Oh, shoot. Did I say that out loud?

VIPs and writer’s block

Standard

I got some VIP work done this weekend.

You know, schmoozing with the bigwigs, rubbing elbows with women in dark sunglasses and men with stylish facial hair. Drinking cosmos. Punching paparazzi.

Heh…

So, maybe that was just a nightmare I had Saturday night after watching Aliens and eating too much bacon.

No, this Sunday was dedicated to Very Important Planning. I am about ten percent through my book, without a detailed outline (I’ve come to the realization that I work better without one [more on that another day]), without character bios or really strong plot points set up. So I sat down with my character sheets from Holly Lisle, starting with my FMC (Female Main Character). Didn’t learn too much I didn’t already know, so I moved on to her best friend, MSC (Male Secondary Character). I got a few tidbits, and solidified his voice and motives, which is great. Then I moved on to my MMC/Antagonist.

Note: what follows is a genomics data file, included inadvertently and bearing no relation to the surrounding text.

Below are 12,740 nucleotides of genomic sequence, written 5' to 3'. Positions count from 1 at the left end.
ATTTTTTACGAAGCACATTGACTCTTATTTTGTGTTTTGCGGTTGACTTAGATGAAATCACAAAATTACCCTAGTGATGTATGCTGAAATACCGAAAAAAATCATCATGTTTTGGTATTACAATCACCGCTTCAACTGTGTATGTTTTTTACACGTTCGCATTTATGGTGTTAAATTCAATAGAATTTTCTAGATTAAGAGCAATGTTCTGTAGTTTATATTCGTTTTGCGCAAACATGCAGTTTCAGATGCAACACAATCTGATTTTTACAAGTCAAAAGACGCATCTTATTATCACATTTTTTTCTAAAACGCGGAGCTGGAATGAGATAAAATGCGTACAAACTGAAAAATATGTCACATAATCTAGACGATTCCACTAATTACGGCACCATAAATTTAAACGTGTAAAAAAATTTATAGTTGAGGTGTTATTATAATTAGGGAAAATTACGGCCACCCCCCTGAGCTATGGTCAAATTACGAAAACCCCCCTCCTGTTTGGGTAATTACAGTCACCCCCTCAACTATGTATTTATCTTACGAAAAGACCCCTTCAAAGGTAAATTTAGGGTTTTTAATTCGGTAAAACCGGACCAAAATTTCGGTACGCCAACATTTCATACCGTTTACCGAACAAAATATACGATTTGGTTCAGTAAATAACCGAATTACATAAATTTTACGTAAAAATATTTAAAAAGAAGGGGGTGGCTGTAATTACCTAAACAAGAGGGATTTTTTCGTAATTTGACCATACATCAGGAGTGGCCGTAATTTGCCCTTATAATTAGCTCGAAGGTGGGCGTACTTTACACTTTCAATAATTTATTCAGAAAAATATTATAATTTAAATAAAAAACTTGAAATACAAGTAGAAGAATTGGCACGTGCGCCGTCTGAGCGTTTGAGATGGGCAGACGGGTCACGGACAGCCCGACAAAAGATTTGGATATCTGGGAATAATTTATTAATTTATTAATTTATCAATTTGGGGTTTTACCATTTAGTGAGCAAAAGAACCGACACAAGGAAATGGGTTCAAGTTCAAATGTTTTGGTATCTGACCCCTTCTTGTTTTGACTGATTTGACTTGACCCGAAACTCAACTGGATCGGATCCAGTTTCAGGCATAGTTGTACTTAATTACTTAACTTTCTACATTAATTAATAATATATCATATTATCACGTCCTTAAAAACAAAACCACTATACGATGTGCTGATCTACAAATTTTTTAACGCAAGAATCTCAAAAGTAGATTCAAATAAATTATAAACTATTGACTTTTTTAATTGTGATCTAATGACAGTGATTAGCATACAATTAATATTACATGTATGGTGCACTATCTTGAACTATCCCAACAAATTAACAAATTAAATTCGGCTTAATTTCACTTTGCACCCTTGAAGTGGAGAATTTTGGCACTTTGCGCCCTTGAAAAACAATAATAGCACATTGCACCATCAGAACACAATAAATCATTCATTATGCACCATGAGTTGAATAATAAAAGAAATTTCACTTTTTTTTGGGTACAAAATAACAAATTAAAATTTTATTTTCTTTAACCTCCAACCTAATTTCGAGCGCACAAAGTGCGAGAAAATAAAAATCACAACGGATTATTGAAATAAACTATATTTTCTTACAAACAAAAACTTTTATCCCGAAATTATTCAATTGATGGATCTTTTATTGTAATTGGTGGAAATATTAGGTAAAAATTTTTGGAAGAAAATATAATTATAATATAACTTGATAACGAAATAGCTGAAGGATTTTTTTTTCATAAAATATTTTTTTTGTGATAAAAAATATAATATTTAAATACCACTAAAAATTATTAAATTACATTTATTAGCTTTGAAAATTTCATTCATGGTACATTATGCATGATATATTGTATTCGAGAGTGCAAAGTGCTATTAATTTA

Wow. I had no idea.

So I initially intended this guy to be evil, summoned up by a pathetic, lovelorn tertiary character. Through revealing more about his past, and his inner workings, I discovered that my approach with him was way off. He’s not evil; he’s lonely and desperately misguided. And my tertiary idiot character? Gone. Not necessary. Which brings me to my second breakthrough- my true antagonist. Someone I had shunted to the back like so many rotten potatoes, making the house stink but ultimately unimportant.

My characters grew and stretched and surprised me, and my plot did the same. It was great!